GERAGOS: We're pleased. We think that the judge protected the integrity of the investigation, and that's what we're looking to do.

MATTINGLY: The judge in the case raised the possibility of a gag order on all participants. Also an issue, the courtroom camera, will it be allowed to stay for Peterson's preliminary hearing?

(END VIDEOTAPE)

MATTINGLY: That hearing now a month and a half away, as the investigation continues, Anderson, on both sides.

COOPER: All right, David, thanks very much for that report.

Joining our discussion of the Peterson case are Court TV's Lisa Bloom and CNN legal analyst Jeffrey Toobin. I appreciate you guys being here.

JEFFREY TOOBIN, CNN LEGAL ANALYST: Hi, Anderson.

COOPER: All right. Jeffrey, I know you've been talking about this all day.

TOOBIN: I know, just getting started.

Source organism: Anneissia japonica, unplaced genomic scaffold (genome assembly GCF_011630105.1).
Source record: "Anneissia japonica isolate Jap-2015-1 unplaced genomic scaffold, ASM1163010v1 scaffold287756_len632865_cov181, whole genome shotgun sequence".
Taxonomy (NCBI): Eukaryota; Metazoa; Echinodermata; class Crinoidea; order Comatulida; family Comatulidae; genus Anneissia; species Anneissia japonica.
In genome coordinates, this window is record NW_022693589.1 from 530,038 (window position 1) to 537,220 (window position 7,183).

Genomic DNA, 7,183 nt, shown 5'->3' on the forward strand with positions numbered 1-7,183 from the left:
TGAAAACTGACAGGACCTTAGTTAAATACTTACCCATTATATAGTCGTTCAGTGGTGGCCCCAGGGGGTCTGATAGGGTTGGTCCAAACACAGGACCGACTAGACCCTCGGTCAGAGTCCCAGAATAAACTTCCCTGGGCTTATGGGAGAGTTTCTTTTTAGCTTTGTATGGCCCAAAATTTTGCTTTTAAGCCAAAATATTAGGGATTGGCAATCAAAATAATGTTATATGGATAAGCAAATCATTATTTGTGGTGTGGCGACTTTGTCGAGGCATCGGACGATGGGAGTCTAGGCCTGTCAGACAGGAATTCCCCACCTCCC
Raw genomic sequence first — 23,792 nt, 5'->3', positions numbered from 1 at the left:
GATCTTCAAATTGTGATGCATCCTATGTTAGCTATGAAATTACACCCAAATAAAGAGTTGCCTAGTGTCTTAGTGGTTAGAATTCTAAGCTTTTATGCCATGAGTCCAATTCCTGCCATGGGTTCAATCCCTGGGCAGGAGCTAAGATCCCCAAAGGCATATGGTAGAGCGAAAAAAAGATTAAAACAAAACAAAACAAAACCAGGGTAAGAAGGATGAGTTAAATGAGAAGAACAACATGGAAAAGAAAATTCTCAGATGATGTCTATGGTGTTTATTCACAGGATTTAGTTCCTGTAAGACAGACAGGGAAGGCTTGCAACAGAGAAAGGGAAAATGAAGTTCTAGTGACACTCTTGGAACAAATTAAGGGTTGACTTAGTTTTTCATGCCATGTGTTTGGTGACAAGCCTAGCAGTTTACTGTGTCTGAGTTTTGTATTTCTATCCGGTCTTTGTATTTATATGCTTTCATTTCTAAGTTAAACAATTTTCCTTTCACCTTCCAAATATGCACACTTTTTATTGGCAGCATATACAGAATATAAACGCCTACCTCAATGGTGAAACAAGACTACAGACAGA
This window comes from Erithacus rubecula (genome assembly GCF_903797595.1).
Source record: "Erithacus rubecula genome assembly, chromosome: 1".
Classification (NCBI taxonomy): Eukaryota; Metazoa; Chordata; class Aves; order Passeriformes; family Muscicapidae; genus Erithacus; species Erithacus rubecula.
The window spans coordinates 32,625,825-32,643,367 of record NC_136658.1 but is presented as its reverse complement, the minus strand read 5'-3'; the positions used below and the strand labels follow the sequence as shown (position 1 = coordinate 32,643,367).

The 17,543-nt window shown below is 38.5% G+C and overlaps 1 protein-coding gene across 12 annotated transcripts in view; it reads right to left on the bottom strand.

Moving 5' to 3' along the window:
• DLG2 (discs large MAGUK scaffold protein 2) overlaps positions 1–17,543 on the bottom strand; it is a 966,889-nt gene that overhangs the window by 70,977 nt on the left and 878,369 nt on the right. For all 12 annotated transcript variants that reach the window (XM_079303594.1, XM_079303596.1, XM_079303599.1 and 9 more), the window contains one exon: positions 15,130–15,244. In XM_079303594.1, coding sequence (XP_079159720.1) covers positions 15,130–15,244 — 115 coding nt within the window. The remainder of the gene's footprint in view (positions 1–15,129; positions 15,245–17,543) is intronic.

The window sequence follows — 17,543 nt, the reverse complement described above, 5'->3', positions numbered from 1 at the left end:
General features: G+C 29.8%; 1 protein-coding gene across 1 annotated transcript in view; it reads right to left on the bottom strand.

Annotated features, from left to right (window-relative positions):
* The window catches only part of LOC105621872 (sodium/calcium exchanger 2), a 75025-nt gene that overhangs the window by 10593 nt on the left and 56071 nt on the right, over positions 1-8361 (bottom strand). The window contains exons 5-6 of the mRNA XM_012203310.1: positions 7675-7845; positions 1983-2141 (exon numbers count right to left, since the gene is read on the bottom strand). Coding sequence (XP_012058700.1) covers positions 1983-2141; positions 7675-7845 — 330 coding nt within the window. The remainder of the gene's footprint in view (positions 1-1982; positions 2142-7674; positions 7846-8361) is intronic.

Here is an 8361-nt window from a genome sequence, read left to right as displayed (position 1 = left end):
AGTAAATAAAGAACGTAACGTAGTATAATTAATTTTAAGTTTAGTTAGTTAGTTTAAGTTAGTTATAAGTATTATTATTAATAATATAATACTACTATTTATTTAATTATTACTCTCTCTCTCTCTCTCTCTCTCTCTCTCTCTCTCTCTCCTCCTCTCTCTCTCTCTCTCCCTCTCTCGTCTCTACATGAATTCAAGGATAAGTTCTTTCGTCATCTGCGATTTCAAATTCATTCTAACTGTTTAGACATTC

COOPER: Sixty-nine phone calls. What happened? Why did the judge rule the way he did?

TOOBIN: It's really not terribly significant. What happens is in any sort of criminal case, the discovery process is the defense gets access to any statements that the defendant might have made. These are wiretaps where his voice was recorded, that the defense gets that more or less as a matter of course.

The interesting twist here is that there is a possibility that some of these tapes might have recorded Scott Peterson talking to his lawyers, which would be improper to be used against him, so the judge will review, and any...

COOPER: Now, is it improper to have those even recorded? Because I know the police are only supposed to listen to I guess the beginning of it, and then when they decide that it's something that they're not supposed to be hearing, they're supposed to not monitor it, is that correct?

TOOBIN: There's a process called minimization that the cops are supposed to do. They're supposed to hear what's going on and then stop listening. It works imperfectly at best, but the important thing is that no leads are taken from these tapes. I mean, obviously, the cops have to listen to know who's even in the conversation, but there has to be some proof that these conversations have been used against Scott Peterson to see if anything untoward has happened.